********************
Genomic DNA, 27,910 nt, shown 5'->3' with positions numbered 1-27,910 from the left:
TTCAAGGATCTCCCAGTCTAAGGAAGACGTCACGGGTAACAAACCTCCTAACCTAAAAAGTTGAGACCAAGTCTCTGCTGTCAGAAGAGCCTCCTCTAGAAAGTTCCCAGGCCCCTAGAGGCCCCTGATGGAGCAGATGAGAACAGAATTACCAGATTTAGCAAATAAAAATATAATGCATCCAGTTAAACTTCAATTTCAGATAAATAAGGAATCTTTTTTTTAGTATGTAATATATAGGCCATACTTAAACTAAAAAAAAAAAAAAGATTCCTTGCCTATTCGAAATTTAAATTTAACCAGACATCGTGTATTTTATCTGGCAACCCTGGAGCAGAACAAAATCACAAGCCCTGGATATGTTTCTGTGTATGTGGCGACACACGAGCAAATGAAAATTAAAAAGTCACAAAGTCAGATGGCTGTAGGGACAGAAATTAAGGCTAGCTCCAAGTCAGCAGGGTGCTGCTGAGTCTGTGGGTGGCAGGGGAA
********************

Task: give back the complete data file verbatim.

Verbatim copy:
Genomic DNA, 27,910 nt, shown 5'->3' with positions numbered 1-27,910 from the left:
TTCAAGGATCTCCCAGTCTAAGGAAGACGTCACGGGTAACAAACCTCCTAACCTAAAAAGTTGAGACCAAGTCTCTGCTGTCAGAAGAGCCTCCTCTAGAAAGTTCCCAGGCCCCTAGAGGCCCCTGATGGAGCAGATGAGAACAGAATTACCAGATTTAGCAAATAAAAATATAATGCATCCAGTTAAACTTCAATTTCAGATAAATAAGGAATCTTTTTTTTAGTATGTAATATATAGGCCATACTTAAACTAAAAAAAAAAAAAAGATTCCTTGCCTATTCGAAATTTAAATTTAACCAGACATCGTGTATTTTATCTGGCAACCCTGGAGCAGAACAAAATCACAAGCCCTGGATATGTTTCTGTGTATGTGGCGACACACGAGCAAATGAAAATTAAAAAGTCACAAAGTCAGATGGCTGTAGGGACAGAAATTAAGGCTAGCTCCAAGTCAGCAGGGTGCTGCTGAGTCTGTGGGTGGCAGGGGAA